We want to make a video for our company but we aren’t sure where to begin? Do you have any advice for planning before we start looking for video production companies?

It is great that you are looking ahead and being strategic before you select your production team. Planning is essential when hiring a production company.

Below are our top dozen items to get you started:

1. Determine the purpose of your video. What do you hope to accomplish?

2. Identify your audience. Is it technical? Consumer? Legislators? Multiple audiences?

3. Is this video going to be part of a larger campaign or a standalone project?

4. How long do you want the video to be? Be reasonable with this. Review what you want to cover and map out how much time each point will take, if possible. We find that many clients underestimate the time required for their outline of topics.

5. Where do you want to film the video? In your office, a studio, on location? Multiple locations? The answer to this question will directly affect the budget.

6. If you are using an outdoor location, understand that you will need to plan an additional day or two of production to accommodate any weather delays.

7. If the location is not owned by your organization, can you secure rights to film there?

8. What do the locations look like? Are there things that need to be worked around, such as large windows or noisy background? These affect lighting and sound budgets.

9. Are you planning to hire a narrator or use someone in-house? An amateur will take longer to film or record, which again goes back to scheduling enough time. A professional will require casting time.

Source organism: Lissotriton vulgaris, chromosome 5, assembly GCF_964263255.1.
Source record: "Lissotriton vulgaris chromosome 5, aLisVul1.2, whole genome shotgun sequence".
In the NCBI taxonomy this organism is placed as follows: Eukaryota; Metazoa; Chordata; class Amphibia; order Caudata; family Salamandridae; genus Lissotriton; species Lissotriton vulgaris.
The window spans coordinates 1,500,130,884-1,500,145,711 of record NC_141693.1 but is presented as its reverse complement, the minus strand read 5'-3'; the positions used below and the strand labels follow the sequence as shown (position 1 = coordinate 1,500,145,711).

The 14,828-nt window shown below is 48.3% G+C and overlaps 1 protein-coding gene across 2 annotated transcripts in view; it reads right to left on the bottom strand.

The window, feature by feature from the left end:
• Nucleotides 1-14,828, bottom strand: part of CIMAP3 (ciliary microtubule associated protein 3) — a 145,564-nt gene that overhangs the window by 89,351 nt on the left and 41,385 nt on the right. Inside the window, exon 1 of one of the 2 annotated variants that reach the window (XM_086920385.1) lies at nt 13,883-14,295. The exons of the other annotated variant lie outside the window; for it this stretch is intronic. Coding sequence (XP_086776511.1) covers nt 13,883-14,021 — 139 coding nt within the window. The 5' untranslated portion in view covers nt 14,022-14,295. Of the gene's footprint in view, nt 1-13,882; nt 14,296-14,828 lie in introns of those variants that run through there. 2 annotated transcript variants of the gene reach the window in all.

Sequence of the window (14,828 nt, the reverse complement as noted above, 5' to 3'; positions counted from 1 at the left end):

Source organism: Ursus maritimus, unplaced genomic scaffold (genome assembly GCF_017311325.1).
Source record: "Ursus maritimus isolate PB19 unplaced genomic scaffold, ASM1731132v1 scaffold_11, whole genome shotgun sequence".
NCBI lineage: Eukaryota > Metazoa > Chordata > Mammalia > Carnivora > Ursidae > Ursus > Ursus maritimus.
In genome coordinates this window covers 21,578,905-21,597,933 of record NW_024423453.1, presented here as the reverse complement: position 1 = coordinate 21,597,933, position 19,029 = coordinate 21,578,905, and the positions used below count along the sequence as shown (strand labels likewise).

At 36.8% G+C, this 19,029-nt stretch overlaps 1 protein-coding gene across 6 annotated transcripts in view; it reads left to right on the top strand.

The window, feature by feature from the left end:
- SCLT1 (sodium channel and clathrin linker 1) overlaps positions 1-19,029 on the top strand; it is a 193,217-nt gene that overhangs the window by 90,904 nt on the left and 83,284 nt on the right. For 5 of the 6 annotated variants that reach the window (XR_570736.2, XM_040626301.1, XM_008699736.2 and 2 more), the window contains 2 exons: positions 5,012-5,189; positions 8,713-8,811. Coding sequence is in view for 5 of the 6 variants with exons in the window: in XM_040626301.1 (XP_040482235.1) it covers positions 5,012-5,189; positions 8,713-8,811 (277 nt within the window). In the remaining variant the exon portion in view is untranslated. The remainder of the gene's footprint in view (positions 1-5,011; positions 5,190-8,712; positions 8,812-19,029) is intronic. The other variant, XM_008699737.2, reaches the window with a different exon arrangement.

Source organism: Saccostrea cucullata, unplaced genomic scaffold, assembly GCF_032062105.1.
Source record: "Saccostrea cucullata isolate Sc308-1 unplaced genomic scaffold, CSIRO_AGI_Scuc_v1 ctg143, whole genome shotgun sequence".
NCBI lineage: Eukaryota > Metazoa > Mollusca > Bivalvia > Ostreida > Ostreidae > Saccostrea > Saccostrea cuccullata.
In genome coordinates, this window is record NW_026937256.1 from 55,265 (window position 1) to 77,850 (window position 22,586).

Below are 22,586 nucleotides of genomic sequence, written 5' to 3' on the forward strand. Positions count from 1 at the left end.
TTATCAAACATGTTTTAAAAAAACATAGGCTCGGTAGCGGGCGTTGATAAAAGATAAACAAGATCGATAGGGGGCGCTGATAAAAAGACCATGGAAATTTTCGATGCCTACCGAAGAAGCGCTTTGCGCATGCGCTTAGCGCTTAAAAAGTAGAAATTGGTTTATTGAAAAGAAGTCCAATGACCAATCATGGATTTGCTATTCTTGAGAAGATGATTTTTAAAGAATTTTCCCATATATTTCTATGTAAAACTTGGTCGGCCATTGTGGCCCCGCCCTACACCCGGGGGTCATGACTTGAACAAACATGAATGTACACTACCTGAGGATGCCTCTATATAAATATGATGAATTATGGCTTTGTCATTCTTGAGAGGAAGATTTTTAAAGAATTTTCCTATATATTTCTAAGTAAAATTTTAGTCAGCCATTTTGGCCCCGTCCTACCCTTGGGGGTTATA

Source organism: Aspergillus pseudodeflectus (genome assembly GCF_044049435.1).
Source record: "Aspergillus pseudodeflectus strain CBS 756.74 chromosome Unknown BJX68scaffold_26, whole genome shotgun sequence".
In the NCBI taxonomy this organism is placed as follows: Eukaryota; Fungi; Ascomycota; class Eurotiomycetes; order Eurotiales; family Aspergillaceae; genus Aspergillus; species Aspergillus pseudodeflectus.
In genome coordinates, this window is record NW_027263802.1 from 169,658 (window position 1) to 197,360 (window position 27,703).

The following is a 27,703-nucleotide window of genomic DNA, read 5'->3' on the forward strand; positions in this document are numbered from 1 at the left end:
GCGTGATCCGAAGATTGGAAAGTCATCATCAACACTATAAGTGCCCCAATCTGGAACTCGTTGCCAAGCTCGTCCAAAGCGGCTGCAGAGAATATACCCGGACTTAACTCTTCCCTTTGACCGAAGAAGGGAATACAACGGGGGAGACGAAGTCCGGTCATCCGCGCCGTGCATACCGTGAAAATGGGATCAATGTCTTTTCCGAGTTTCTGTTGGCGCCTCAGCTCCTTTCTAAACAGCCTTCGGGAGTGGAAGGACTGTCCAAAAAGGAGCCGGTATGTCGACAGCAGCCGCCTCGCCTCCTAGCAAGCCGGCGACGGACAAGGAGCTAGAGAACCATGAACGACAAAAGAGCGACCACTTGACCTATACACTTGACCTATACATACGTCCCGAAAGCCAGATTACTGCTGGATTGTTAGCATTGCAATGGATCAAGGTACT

10. Do you want to match any other materials (brand marketing, convention materials, print pieces, etc.)? Those looks can be incorporated into the video and even animated for visual interest. New material can be created, but will take longer.

11. How do you plan to distribute the video: web site, awards show, DVD, email, broadcast, etc. This will affect the equipment we choose and our editing process. If you need DVD or Blu-Ray, that needs to be factored in duplication time and cost.

12. When do you need the final video? This affects the entire schedule and determines the feasibility of the timeline.

Our other big advice is about the hiring process. Keep in mind that creating a production budget and proposal takes time and effort to do properly. Please be reasonable in your requests. The standard in most industries is to put a bid out to three companies, not sixteen.

In the proposals, companies may be willing to offer general creative direction for a project, particularly if it affects budget, but do not expect all the details or a fully realized plan. That is part of the preproduction process and requires more details than are typically included in an RFP. A plan can only be finalized after a kick-off meeting with the entire team and a broad exchange of ideas.

It also helps if you can establish your criteria for selecting a company before you receive bids. Will it be a bottom-line choice or the company with the best strategic approach and storytelling? Anyone can tell a story, but can your selection tell it well? As with any industry, experience matters.

If you have additional questions, contact us. We are always happy to answer questions about video production. Post your questions below, send us an email or go old school and pick up the phone.

Good luck with your project.